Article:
Heart Attack Symptoms are Different in Women

Quick: Picture a person having a heart attack. Chances are the image that sprang to mind was of a middle-aged man clutching his chest. Yet cardiovascular disease, the leading cause of death in the United States, will kill six times as many women this year as it will men. Moreover, women, while less likely than men to have a heart attack, are also are less likely than men to survive one.

The perception that women are at less risk of heart attack than men is due, in part, to the fact that women are more likely than men to have heart attack symptoms that are considered atypical. This often leads them to seek care later than men. One study found the average time it took for a man to seek treatment for a heart attack was 16 hours. In a woman it was 54 hours. And with heart attacks, time is of the essence. Eighty-five percent of the damage of a heart attack takes place in the first two hours.

For these reasons, we all need to be aware of the particular symptoms associated with heart attacks in both men and women.

Heart Attack Symptoms Common in Both Men and Women

  1. pain or discomfort in the chest
  2. pain in shoulders, neck, arm, or jaw
  3. sweating
  4. shortness of breath, which might lead to loss of consciousness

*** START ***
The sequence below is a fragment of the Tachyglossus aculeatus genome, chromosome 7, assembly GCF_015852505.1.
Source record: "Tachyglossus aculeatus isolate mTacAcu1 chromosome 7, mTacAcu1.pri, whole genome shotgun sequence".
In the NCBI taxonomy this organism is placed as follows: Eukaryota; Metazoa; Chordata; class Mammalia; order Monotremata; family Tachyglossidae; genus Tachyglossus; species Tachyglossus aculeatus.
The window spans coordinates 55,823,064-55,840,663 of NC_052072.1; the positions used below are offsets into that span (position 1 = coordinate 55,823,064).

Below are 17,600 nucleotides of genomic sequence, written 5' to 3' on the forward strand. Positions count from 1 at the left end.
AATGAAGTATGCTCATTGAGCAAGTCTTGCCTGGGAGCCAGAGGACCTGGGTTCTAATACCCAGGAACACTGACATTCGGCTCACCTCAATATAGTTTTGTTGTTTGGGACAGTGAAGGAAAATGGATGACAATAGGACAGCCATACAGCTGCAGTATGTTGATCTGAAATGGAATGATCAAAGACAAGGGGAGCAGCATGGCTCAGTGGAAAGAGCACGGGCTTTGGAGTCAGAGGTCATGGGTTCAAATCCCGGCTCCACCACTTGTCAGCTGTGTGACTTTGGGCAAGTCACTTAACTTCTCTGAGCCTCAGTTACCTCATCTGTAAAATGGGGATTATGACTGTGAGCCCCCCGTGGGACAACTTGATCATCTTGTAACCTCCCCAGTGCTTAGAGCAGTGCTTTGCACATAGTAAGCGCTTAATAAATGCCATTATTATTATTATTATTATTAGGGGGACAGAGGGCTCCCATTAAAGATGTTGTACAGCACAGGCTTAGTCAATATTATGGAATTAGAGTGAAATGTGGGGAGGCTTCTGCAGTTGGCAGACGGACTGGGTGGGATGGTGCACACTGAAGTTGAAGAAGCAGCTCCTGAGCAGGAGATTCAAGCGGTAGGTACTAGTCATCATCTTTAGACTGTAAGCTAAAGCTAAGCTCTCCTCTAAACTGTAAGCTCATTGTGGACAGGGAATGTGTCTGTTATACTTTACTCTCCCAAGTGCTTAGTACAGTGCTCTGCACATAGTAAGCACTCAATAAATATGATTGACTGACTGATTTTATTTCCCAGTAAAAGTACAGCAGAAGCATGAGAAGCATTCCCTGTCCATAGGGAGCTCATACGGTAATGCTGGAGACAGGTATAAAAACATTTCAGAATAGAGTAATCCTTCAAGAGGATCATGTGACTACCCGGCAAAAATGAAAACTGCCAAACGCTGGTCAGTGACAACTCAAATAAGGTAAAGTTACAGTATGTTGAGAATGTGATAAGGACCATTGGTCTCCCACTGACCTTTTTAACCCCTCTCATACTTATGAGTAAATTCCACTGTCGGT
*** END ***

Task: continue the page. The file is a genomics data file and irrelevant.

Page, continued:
5. feelings similar to heartburn or indigestion
  6. nausea or vomiting

Heart Attack Symptoms More Common in Men

  1. Chest pressure described as being like “an elephant sitting on my chest”
  2. Pain or discomfort on the right side of the chest

Heart Attack Symptoms More Common in Women

  1. Unexplained weakness or fatigue, which may last for several days
  2. Sleep disturbances
  3. Anxiety
  4. Throat discomfort

 While chest pain or pressure is the hallmark of a heart attack, one study found that nearly half of women had no chest pain at all while experiencing a heart attack. Instead they reported only fatigue and shortness of breath.

The most important thing to remember, however, is that every heart attack is unique. If you are experiencing any heart attack symptoms, whether they are commonly associated with heart attacks or not, you should call 911 and go to the hospital.

 

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